Home Archives Neighborhoods Search Contact Order Reporting Education outreach.htm  
  THE TOWN PAPER
VOL. 4, NO. 2 -- SUMMER 2002
 

Judy Corbett Pushes Cutting-Edge Progress at the Grassroot Level

Judy Corbett is concerned with the way we live. An ecologist by training, Corbett sees the environmental, social and economic problems facing the planet on a macro scale.

She is dedicated to making the world a better place. It's a pretty big job.

Twenty years ago, Corbett founded the California-based Local Government Commission (LGC) - a nonprofit organization committed to solving those macro-scale problems. She has been the executive director ever since. She and her staff are in the business of facilitating change and, because Corbett has learned the only way to facilitate change is to actually do it, the LGC works with elected officials at the grassroots level.

Corbett was inspired to found the LGC after working with architect and then-husband Michael Corbett to plan and develop the pioneering, 70-acre, resource-efficient Village Homes neighborhood in Davis, Calif. The neighborhood - 220 homes ranging from 600 to 2,500 square feet, and 40 apartments - was begun in 1975 and completed in 1982.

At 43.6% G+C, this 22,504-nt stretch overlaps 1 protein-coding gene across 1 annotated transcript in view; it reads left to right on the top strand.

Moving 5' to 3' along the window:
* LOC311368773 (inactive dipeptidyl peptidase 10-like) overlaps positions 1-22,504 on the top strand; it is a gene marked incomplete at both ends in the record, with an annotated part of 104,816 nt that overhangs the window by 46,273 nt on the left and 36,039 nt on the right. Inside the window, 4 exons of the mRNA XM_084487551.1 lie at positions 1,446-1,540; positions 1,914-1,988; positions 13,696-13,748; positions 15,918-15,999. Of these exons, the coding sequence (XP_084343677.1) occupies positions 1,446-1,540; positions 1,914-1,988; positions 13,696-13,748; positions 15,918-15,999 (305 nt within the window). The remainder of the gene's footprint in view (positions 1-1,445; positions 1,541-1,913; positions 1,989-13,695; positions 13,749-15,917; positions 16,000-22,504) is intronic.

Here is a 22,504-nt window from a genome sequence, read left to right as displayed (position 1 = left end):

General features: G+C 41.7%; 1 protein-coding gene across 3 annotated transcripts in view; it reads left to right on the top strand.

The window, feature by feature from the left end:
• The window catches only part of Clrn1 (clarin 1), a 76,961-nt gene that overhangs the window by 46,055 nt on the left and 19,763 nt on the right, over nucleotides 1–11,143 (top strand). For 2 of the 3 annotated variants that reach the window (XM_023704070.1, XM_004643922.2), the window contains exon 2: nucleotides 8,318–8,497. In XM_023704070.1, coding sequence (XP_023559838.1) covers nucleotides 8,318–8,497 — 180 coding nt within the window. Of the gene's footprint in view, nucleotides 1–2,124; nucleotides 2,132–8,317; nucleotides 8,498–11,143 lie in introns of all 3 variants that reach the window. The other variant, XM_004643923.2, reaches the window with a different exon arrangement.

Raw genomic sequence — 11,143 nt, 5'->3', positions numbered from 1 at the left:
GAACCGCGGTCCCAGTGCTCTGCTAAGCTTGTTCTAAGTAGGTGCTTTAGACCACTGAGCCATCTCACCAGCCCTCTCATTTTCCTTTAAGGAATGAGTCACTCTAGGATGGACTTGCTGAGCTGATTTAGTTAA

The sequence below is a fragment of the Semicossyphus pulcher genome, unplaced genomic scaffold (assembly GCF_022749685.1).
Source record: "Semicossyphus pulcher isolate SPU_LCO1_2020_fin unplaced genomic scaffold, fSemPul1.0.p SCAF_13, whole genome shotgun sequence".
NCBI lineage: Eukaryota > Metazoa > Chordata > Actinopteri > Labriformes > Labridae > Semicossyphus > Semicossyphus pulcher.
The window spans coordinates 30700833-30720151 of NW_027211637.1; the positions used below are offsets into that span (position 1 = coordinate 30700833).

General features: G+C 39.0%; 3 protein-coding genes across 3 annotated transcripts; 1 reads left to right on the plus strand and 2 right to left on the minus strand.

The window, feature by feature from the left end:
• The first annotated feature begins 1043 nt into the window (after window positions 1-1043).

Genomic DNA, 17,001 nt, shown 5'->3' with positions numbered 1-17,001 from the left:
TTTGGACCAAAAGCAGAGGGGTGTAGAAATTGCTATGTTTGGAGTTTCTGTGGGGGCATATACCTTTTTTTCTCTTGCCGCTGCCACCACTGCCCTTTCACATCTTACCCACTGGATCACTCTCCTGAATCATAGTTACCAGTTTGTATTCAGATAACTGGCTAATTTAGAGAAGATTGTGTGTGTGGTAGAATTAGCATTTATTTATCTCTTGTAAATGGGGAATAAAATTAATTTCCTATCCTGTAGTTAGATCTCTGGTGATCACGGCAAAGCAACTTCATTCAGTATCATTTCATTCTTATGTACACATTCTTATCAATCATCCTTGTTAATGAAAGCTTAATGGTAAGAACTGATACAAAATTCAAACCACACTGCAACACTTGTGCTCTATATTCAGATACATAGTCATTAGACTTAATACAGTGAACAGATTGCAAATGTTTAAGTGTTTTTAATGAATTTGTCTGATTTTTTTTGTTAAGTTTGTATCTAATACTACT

Village Homes has received international attention for its groundbreaking use of resource conservation and environmental protection technology, as well as its emphasis on sustainability. The neighborhood incorporates many non-traditional architectural and planning principles that make it an energy-efficient, environmentally sensitive, and community-oriented place to live.

"When I was putting my husband through architecture school, I became interested in [the relationship between] architecture and behavior," says Corbett. "At the same time, people were becoming upset because there was this sense that 'community' as they had always known it was drying up." She said that people were isolated from one another, even when they were living in close proximity.
"First and foremost, says Corbett, "people need privacy. If they cannot get privacy, for whatever reason, they will put up psychological walls." The results were neighborhoods and apartment complexes where people didn't even know their next-door neighbor.